DISA, Defense Security Service explain security clearance processes to small businesses
Nearly 50 small business representatives attended an informational event hosted by the Defense Information Systems Agency’s (DISA) Office of Small Business Programs Oct. 29 at the agency’s Headquarters on Fort George G. Meade, Maryland.
The outreach event focused on helping members of the small business community understand personnel and facility clearance processes, and featured speakers from the Defense Security Service (DSS) and DISA.
“I really got a lot out of hearing about the unwritten parts of the process and about some of the current workflows and timeframes for getting things out,” said attendee Adrienne Benton, president and chief executive officer of Onyx Spectrum Technology in Boston, Massachusetts. “Learning what the priorities are is very helpful, so hopefully when we go through the process, we can help the clearance folks help us better.”
Individual Security Clearances
Ivory Lawrence, a personnel security specialist from the DSS Vetting Risk Operations Center (VROC), described VROC’s current protocol for processing clearances for industry personnel, which includes interim eligibility determinations for access to classified information. Interim clearances afford small business owners and their employees the ability to begin work on contracts as the clearance process is completed.
According to Lawrence, VROC received approximately 220,000 Electronic Questionnaires for Investigations Processing (e-QIP) submissions in fiscal year 2018, with initial secret clearances taking about 18 months to complete. Top-secret investigations are averaging 15 months for completion.
“In FY18, we made 80,000 interim determinations,” said Lawrence. “As of Oct. 26, we have been able to get the time from e-QIP submission to interim determination down to just 20 days.”
Greg Valentine, director of corporate development and operations for LTG Federal, Tysons Corner, Virginia, said the event was worthwhile and informational.
“A big take away for me is the amount of work and the ‘why’ for security backlogs,” said Valentine. “They did a good job of explaining why some of these things are taking more than 360 days and the amount of work that is done.”
Another key element for small businesses working in the federal government space is obtaining a facility clearance (FCL).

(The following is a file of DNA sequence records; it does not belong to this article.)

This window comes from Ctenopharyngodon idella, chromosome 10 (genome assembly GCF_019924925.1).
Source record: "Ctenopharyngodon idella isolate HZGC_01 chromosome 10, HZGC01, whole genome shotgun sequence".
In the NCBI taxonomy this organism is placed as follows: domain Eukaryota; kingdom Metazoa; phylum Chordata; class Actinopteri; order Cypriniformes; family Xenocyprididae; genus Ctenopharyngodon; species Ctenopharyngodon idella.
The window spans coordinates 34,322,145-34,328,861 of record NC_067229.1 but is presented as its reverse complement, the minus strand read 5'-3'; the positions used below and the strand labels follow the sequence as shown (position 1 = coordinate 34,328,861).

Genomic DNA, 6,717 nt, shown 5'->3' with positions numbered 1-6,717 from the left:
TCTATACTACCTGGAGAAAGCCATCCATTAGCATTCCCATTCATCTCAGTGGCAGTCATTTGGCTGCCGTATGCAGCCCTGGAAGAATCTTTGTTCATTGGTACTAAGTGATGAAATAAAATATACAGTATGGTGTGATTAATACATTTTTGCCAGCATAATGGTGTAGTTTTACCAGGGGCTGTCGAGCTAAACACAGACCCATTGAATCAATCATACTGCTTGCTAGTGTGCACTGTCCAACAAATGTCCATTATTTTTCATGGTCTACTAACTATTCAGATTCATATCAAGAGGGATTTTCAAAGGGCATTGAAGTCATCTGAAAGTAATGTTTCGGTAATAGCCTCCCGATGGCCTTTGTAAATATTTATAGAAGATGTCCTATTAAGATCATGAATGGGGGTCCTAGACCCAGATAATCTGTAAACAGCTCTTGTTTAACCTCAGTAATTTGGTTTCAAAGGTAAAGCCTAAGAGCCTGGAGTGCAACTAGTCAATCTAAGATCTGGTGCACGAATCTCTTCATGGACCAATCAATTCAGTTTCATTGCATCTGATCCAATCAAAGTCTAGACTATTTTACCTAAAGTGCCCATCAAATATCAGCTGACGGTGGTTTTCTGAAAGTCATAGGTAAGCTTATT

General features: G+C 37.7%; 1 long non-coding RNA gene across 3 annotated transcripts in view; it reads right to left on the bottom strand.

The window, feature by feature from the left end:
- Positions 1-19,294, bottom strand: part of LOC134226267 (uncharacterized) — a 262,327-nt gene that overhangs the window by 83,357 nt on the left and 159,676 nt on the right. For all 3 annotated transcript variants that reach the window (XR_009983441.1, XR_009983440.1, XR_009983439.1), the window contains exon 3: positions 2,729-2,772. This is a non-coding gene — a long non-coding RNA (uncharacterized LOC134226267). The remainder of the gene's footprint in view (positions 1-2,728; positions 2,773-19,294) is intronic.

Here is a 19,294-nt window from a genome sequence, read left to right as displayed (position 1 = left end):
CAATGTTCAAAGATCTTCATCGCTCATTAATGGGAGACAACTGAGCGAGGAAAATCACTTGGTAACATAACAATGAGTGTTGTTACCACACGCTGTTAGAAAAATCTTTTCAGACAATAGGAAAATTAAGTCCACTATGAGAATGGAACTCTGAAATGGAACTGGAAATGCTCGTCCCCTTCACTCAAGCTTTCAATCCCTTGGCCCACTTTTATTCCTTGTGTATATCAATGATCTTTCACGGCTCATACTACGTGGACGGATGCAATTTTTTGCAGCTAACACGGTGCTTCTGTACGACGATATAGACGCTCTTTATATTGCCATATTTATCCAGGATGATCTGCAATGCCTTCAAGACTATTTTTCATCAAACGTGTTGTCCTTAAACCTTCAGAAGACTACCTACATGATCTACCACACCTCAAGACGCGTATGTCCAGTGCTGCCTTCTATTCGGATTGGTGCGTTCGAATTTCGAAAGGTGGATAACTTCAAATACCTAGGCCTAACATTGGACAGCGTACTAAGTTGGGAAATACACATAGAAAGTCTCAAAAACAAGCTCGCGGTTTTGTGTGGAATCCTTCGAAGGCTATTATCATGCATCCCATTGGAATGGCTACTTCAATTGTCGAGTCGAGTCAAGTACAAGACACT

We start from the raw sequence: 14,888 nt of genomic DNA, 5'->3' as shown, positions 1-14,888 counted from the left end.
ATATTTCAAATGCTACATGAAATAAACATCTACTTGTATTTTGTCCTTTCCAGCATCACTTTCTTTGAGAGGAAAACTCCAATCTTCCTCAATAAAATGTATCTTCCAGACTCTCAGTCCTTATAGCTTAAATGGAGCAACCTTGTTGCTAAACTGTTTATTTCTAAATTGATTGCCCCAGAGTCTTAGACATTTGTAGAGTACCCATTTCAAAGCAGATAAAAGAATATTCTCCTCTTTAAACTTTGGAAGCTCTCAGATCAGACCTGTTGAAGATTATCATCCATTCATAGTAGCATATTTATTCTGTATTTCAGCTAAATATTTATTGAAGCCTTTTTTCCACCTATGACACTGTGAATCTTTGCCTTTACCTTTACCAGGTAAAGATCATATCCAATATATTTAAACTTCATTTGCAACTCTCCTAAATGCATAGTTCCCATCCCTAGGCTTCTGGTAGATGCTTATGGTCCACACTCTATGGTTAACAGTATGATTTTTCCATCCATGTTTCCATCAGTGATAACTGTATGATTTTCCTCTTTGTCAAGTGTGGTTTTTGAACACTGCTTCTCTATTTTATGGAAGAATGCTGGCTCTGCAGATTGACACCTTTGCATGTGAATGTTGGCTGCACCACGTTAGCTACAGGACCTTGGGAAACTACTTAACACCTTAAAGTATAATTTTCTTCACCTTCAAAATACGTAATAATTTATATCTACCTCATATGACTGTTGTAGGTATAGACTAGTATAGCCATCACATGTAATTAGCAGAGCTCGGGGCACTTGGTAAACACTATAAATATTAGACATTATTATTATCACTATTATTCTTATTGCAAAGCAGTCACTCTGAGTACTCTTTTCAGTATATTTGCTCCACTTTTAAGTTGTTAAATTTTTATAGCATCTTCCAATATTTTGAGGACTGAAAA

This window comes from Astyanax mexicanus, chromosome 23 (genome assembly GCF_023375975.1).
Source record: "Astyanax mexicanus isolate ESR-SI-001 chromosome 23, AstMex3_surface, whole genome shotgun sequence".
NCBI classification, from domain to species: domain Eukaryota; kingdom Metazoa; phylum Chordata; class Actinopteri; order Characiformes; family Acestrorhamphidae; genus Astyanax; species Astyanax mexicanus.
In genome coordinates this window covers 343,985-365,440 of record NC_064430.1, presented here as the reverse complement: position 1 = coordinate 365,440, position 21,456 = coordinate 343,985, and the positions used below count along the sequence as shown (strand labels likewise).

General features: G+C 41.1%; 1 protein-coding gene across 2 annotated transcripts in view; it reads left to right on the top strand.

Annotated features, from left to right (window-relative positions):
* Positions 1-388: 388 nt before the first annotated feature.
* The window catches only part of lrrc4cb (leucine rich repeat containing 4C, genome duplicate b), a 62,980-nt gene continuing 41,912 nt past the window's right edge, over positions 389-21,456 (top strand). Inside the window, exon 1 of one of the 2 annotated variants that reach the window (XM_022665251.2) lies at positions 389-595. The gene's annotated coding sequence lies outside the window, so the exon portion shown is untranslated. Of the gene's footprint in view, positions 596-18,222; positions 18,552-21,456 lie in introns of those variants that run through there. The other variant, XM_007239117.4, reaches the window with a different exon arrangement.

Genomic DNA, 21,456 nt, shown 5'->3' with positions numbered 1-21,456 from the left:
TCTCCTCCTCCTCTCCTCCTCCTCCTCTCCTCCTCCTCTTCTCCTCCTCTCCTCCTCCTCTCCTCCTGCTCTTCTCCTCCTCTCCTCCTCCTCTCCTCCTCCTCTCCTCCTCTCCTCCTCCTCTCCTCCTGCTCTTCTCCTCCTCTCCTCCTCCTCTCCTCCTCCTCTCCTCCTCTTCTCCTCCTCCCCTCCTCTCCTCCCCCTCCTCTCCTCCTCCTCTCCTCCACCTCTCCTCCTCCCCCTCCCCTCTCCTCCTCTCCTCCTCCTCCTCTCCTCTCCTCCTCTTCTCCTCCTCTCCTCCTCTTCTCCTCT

Dessie Howard and Michael Davis, industrial security representatives from DSS, provided detailed information on FCL eligibility requirements, facility clearance processing roles, and FCL sponsorship processes defined in the National Industry Security Program Operating Manual (NISPOM). The NISPOM mandates how a company may become eligible for access to classified information or be awarded a classified contract.
The DSS representatives also explained three key points regarding facility clearances:
- An FCL is not required to bid on a contract.
- If the selected vendor does not have an established FCL, time must be built into the schedule to allow for the full FCL process.
- Contractors must have a facility clearance to work on or with classified material.
“We provide face-to-face guidance for companies such as yours, so please don’t be intimidated by the thickness of the NISPOM,” said Davis, who explained the DSS focuses on education and assistance, along with compliance.
Stacey Cobbs, principal and chief procurement officer of Crowned Grace International, Lanham, Maryland, said the presentation gave her a better understanding of the FCL process, and she was encouraged to know the DSS industrial security representatives are available to offer assistance.
“That was something reiterated several times,” said Cobbs.
Carlen Capenos, director of DISA’s Office of Small Business Programs, pointed out that while DSS doesn’t require businesses to have a facility clearance, most agencies will.
“Every contracting officer makes the determination of what will be required for a particular contract,” said Capenos. “For instance, with DISA’s Systems Engineering, Technology, and Innovation (SETI) contract, companies were able to win the contract without a facility site clearance, but they won’t be able to propose on task orders until they receive their FCL.”
H. Brent Prestley, chief of DISA’s Security Programs Section, said his office ensures each statement of work, statement of objective, and performance work statement provides specific, qualifying security justifications for the FCL.
He emphasized a critical, often overlooked, responsibility of small business owners is ensuring their DD Form 254, “Contract Security Classification Specification Form,” is complete and correct.
“Small business representatives left our event with foundational knowledge regarding the personnel and facility clearance processes,” said Arielle Douglas, associate director of DISA’s Office of Small Business Programs. “The DSS representatives are very knowledgeable and provided insight to assist small businesses in being successful in pursuing business opportunities with DISA.”
Posted October 30, 2018